A large section of leadwood was installed as a desk top at reception.
A small office houses a computer for free of charge use by residents.
A gift shop offers high quality carvings and other crafts. There
is a 'paint station' complete with easels, brushes and watercolors
that can be used where they are set up in the lobby, or taken to
your personal suite. A well stocked library contains a wealth of
reading material, emphasizing African birds, animals, reptiles and
insects. Visitors are encouraged to see the wine cellar with over
8000 bottles of mostly South African products, plus a few imported
varieties. To cap off the amenities there is even a small gym, plus
a spa with a resident masseuse! The bar is glassed in, a haven for
enjoying a pre or post dinner drink. Or dinner itself, if the weather
is inclement. If it is cold, a roaring fire sends warmth throughout
After signing in, Thomas, our butler, piled us and our luggage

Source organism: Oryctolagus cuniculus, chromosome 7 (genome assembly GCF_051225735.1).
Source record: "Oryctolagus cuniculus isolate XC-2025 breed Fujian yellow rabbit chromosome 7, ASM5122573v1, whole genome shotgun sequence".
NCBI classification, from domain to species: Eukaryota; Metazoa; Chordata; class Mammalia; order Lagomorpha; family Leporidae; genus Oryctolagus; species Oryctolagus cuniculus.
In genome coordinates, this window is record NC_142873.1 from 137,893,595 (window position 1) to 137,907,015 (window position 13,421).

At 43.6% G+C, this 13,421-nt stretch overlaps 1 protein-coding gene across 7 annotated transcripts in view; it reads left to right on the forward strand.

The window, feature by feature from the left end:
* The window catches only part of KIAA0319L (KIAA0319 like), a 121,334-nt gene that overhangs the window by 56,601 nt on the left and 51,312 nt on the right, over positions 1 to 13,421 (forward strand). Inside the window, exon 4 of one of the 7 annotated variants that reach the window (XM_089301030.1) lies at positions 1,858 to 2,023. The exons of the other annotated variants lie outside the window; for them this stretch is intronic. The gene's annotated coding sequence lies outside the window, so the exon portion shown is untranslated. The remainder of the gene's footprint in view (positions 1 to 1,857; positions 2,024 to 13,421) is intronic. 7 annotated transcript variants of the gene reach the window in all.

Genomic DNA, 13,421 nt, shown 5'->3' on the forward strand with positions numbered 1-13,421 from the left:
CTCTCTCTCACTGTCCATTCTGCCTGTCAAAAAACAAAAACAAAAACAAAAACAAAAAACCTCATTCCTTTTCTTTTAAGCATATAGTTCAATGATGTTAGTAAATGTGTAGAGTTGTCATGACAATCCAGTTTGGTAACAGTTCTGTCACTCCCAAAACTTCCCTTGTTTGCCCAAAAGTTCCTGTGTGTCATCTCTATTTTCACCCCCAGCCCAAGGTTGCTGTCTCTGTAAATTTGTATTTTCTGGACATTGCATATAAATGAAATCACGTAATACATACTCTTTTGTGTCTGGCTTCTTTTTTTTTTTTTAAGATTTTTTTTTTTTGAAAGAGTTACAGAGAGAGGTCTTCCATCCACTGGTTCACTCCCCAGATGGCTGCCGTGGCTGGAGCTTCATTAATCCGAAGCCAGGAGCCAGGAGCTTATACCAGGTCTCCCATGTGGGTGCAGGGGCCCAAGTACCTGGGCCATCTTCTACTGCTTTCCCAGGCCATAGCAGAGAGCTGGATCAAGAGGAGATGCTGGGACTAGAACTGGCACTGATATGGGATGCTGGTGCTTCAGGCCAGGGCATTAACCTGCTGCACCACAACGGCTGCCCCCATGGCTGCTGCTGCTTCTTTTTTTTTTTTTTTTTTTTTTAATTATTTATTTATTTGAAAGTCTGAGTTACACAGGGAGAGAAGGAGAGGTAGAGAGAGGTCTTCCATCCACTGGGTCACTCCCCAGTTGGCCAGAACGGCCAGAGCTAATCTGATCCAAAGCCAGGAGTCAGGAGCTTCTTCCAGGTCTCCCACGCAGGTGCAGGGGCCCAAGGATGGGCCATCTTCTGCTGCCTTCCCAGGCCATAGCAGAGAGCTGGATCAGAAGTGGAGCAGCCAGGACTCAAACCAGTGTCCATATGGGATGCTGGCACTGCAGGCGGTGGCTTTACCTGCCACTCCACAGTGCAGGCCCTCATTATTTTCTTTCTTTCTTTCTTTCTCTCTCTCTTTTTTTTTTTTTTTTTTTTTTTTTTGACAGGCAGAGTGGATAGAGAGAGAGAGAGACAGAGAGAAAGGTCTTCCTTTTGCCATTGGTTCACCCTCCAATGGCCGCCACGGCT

onto an electric golf cart and drove us a few hundred meters to
our suite. Again, we walked down a sunken pathway. Our door opened
into a large vestibule directly under the 'termite mound'. From
the inside we could see that the entrance way ceiling was thatched.
To one side a cabinet contained a small selection of books and a
mini-bar. Two upholstered chairs covered in a deep brown soft suede
sat beside a glass top table. Upon it was a welcoming bottle of
South African red wine, bearing the private label of Sabi Sabi.
We were already impressed but this was only the beginning.
The vestibule was completely open to the sitting lounge-cum-bedroom.
Ceiling pot lights illuminated the area after sunset. A skylight
produced a view of the Southern sky at night, and added illumination
during the day. Floor to ceiling windows provided a panoramic view
of the terrain. A sliding glass door opened to a tiled patio with
a 'plunge' pool, just the perfect size for cooling with a drink
following a game drive. Elephants, we were told, often helped themselves
to a drink from the pool during the night. Seems they prefer filtered
water over the ponds or river! A chesterfield, also in deep brown